After avoiding the spotlight for a week, Chief Executive Carrie Lam Cheng Yuet-ngor appeared before the media on Tuesday before heading into an Executive Council meeting.
During the interaction, Lam took the opportunity to send a message to the public, calling on them to set aside their differences and help restore calm to society.
She vowed that from now on, her administration will listen more to public views when embarking on policy initiatives.
The chief executive conceded that the existing consultative machinery, under which there are now dozens of advisory committees in operation, needs to undergo drastic reform, because, as she put it, it can no longer keep pace with the needs of our time.
Yet she didn’t go into detail as to how she is going to revamp the system so that the process of policy-making can reflect public opinion.
At present, there are a large number of consultative advisory committees under the various bureaus that are charged with advising the government on different issues.
While some advisory committees have several dozen members, some only have a few, with the vast majority of the members directly appointed by the government.
This consultative machinery has been in place since the British colonial era.
But now, in the wake of the extradition bill fiasco, the government is suddenly waking up to the fact that the long-standing system has become outdated, and that it requires a complete overhaul.
The administration hopes to build an equal, interactive and open platform for dialogue. This concept might sound pretty impressive, but it remains to be seen whether the actual arrangement can deliver the intended efficacy.
A government figure has revealed that the administration would first require all bureaus to examine the consultative advisory committees under them, and then put forward proposals on how to reform them.
Since the consultative advisory committees are often different from one another by nature, they will have to be examined one by one in order to find out which ones are worth reforming so that public voices from below can be heard, the person said.
According to the government source, there isn’t any conclusion yet within the administration as to how exactly the reviews of consultative advisory committees should be carried out, nor is there a deadline for the completion of the initiative.
Apart from reforming the current consultative machinery, Lam also stated in no uncertain terms on Tuesday that she has invited all her principal officials to “revisit and re-examine some of the controversial policy initiatives under their respective jurisdiction, and consider whether we should redo or enhance the consultation and discussions with the people.”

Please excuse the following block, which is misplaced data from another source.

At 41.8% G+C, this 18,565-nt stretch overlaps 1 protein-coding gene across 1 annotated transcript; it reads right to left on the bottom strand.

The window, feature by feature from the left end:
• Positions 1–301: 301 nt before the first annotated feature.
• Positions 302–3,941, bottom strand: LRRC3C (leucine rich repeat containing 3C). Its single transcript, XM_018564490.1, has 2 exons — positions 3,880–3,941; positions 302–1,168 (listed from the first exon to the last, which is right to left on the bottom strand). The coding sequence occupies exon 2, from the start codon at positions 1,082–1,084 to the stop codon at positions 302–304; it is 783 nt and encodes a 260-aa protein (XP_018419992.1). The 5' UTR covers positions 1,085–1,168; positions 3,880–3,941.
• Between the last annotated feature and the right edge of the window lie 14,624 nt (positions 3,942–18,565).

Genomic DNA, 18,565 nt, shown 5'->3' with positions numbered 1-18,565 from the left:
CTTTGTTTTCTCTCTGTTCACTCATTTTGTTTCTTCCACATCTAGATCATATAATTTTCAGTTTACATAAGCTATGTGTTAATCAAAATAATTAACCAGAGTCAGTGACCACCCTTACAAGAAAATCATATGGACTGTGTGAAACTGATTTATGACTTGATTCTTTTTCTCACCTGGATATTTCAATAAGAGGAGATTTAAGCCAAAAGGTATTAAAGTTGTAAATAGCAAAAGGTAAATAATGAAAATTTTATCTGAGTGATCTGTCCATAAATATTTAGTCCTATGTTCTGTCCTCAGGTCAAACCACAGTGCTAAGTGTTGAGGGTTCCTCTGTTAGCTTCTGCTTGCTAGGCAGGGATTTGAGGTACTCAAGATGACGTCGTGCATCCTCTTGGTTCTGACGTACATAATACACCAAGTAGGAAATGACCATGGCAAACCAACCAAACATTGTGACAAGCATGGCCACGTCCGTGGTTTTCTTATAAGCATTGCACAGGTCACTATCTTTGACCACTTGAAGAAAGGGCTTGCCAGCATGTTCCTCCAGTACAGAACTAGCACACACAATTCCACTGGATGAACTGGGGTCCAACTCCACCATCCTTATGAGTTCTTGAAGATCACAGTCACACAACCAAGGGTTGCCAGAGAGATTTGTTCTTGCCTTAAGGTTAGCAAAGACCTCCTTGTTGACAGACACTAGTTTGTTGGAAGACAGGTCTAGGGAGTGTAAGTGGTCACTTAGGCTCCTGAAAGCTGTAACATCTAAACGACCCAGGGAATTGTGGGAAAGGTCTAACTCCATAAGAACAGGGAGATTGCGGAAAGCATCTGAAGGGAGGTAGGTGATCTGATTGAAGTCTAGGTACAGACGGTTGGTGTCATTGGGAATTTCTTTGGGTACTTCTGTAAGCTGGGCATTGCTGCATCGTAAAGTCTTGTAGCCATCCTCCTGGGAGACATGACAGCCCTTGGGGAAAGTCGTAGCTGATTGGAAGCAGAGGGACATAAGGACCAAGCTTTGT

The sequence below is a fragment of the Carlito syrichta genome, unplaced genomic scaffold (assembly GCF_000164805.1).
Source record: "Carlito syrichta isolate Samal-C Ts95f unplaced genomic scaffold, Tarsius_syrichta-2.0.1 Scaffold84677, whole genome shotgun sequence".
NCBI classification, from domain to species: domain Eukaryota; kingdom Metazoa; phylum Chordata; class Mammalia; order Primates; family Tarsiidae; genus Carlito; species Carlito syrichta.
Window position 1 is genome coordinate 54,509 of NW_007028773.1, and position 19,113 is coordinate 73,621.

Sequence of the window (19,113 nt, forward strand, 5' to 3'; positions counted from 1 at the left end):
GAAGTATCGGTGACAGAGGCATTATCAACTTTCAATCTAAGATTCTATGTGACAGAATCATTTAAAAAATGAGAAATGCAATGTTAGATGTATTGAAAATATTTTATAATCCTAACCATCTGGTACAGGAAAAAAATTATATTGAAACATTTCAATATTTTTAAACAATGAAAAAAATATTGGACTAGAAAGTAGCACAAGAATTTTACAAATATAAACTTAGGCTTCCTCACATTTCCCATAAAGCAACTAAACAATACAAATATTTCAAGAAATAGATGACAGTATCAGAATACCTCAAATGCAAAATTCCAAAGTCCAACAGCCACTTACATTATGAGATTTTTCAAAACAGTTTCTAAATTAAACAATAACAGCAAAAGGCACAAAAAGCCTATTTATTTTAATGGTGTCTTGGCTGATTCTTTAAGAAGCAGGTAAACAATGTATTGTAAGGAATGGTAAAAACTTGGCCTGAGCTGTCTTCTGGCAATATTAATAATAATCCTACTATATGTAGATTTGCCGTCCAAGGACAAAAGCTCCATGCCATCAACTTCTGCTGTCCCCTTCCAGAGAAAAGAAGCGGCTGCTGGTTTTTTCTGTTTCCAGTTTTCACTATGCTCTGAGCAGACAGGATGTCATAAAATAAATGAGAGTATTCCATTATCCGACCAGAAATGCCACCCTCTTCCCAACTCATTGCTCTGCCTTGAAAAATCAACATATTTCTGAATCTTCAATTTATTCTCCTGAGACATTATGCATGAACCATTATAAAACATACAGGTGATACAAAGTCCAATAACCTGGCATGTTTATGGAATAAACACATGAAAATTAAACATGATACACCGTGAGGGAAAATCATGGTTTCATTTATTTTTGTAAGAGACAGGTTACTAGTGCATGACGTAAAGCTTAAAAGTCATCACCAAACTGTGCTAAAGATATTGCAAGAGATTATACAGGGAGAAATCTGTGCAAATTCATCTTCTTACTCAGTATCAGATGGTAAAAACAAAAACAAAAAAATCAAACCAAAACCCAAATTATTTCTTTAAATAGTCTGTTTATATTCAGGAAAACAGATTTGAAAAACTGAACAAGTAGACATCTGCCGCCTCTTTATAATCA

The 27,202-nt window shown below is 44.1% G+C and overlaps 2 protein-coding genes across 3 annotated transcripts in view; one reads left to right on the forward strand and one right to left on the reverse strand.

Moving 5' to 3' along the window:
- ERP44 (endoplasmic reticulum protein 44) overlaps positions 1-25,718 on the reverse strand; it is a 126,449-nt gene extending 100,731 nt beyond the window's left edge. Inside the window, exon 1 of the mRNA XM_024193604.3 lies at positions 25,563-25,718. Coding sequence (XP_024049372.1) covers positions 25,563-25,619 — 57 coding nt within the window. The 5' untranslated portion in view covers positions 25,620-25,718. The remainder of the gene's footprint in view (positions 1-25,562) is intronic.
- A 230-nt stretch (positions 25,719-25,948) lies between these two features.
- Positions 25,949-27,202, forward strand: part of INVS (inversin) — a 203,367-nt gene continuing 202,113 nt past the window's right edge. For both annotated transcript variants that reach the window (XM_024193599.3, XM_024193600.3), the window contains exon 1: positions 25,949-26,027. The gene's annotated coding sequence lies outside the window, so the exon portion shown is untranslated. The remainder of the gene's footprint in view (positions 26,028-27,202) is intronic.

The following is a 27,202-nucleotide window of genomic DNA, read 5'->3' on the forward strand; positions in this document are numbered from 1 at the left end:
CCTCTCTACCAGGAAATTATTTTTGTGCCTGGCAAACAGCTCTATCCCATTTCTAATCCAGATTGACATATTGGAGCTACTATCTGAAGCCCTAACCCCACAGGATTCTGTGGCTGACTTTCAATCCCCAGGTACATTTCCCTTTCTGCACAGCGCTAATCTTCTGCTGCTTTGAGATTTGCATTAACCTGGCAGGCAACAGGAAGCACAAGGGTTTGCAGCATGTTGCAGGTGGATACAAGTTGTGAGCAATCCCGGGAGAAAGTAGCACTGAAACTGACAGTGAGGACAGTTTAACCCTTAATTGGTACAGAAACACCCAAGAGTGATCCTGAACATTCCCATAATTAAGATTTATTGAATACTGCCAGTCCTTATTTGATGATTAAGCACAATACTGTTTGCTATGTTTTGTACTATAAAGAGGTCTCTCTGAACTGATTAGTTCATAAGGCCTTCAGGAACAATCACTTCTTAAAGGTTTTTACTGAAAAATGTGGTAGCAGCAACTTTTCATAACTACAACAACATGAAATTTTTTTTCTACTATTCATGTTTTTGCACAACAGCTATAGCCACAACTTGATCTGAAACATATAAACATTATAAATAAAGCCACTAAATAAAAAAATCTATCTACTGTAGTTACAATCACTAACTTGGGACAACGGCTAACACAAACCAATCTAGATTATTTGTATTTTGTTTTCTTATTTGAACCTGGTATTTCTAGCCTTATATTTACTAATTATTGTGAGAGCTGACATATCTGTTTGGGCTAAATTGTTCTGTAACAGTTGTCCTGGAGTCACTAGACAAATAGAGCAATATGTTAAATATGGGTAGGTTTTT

Such efforts should be made “so that at the end of the day we could have an initiative which has more broad-based support, and in doing so I hope we could restore some of the trust in the government amongst our people,” Lam said.
Now, what are the “controversial policy initiatives” that she could be referring to?
According to another government source, there isn’t any list of “controversial policy initiatives” at this point, and that the chief executive will, instead, leave it to the various bureaus to study and decide which policy measures should be deemed controversial.
It is expected that the highly contentious Lantau Tomorrow Vision project, as well as the cancellation of the offsetting mechanism of the Mandatory Provident Fund and the introduction of vacant property tax for first-hand units are likely to be on top of that re-examination list.
All of these policy initiatives were deemed controversial even before the anti-extradition bill movement.
But one thing we need to bear in mind is this: the importance of the public consultation mechanism has declined over the years ever the city adopted representative government.
Given this, there will be a huge question mark hanging over whether Lam can truly restore public confidence in her administration just by tweaking the consultative advisory committees, rather than addressing the fundamental built-in flaw in the political system — lack of genuine universal suffrage.
This article appeared in the Hong Kong Economic Journal on July 10
Translation by Alan Lee
[Chinese version 中文版]
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